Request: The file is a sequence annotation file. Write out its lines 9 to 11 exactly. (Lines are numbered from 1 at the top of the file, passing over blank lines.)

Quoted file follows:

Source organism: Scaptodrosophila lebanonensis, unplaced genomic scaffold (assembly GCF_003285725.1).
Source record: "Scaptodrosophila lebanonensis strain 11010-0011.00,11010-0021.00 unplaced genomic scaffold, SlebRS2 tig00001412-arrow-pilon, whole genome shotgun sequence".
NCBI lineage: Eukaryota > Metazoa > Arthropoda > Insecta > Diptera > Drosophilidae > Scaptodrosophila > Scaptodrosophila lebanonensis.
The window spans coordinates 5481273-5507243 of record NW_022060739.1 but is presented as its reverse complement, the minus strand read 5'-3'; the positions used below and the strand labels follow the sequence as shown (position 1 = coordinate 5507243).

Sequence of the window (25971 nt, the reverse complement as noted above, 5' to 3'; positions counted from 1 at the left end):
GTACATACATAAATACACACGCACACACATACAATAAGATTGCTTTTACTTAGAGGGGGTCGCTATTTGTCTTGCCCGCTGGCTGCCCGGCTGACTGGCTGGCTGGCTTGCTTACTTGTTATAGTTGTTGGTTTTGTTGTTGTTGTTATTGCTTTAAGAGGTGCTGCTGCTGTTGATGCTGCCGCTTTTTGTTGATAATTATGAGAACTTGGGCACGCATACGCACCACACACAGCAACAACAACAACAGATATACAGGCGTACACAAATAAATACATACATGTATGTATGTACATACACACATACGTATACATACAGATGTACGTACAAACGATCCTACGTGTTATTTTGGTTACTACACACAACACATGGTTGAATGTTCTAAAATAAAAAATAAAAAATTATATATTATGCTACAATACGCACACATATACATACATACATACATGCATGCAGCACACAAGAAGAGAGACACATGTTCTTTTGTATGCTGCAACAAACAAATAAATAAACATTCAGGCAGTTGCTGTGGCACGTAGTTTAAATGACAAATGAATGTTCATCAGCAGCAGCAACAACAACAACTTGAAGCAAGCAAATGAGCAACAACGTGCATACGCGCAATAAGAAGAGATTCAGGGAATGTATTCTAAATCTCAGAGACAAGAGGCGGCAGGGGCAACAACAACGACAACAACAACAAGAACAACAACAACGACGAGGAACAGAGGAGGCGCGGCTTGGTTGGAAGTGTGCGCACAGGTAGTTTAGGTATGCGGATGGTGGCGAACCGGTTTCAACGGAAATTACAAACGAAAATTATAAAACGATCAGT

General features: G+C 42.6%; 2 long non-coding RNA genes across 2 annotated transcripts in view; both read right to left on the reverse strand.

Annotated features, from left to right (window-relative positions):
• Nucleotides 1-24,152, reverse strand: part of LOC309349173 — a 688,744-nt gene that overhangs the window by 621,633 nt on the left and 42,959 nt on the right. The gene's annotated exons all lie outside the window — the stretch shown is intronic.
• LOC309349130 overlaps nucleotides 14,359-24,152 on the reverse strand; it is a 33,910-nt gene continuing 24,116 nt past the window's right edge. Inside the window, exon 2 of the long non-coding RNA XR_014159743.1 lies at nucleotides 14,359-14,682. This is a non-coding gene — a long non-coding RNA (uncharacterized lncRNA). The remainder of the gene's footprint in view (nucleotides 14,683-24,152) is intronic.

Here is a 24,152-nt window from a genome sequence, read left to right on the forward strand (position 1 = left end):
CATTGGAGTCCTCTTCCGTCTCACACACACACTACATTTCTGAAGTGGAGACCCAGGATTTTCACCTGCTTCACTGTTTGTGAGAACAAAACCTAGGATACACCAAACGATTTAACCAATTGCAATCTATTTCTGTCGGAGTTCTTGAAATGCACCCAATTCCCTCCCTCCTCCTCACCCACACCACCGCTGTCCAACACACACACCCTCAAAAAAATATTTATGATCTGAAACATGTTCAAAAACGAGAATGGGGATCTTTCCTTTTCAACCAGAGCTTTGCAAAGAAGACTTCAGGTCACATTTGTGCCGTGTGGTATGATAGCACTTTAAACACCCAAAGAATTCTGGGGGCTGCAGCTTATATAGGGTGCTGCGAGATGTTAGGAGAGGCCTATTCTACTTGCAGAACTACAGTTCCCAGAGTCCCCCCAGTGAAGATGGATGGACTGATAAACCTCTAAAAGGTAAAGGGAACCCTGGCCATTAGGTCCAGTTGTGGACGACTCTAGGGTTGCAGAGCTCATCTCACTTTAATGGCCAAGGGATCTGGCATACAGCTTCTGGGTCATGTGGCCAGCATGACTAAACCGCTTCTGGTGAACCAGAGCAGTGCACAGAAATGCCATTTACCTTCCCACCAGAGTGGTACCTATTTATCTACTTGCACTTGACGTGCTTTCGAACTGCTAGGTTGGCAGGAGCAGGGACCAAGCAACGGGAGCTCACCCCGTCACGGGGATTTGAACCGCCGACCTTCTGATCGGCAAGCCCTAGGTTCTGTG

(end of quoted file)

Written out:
• Nucleotides 1-24,152, reverse strand: part of LOC309349173 — a 688,744-nt gene that overhangs the window by 621,633 nt on the left and 42,959 nt on the right. The gene's annotated exons all lie outside the window — the stretch shown is intronic.
• LOC309349130 overlaps nucleotides 14,359-24,152 on the reverse strand; it is a 33,910-nt gene continuing 24,116 nt past the window's right edge. Inside the window, exon 2 of the long non-coding RNA XR_014159743.1 lies at nucleotides 14,359-14,682. This is a non-coding gene — a long non-coding RNA (uncharacterized lncRNA). The remainder of the gene's footprint in view (nucleotides 14,683-24,152) is intronic.

Here is a 24,152-nt window from a genome sequence, read left to right on the forward strand (position 1 = left end):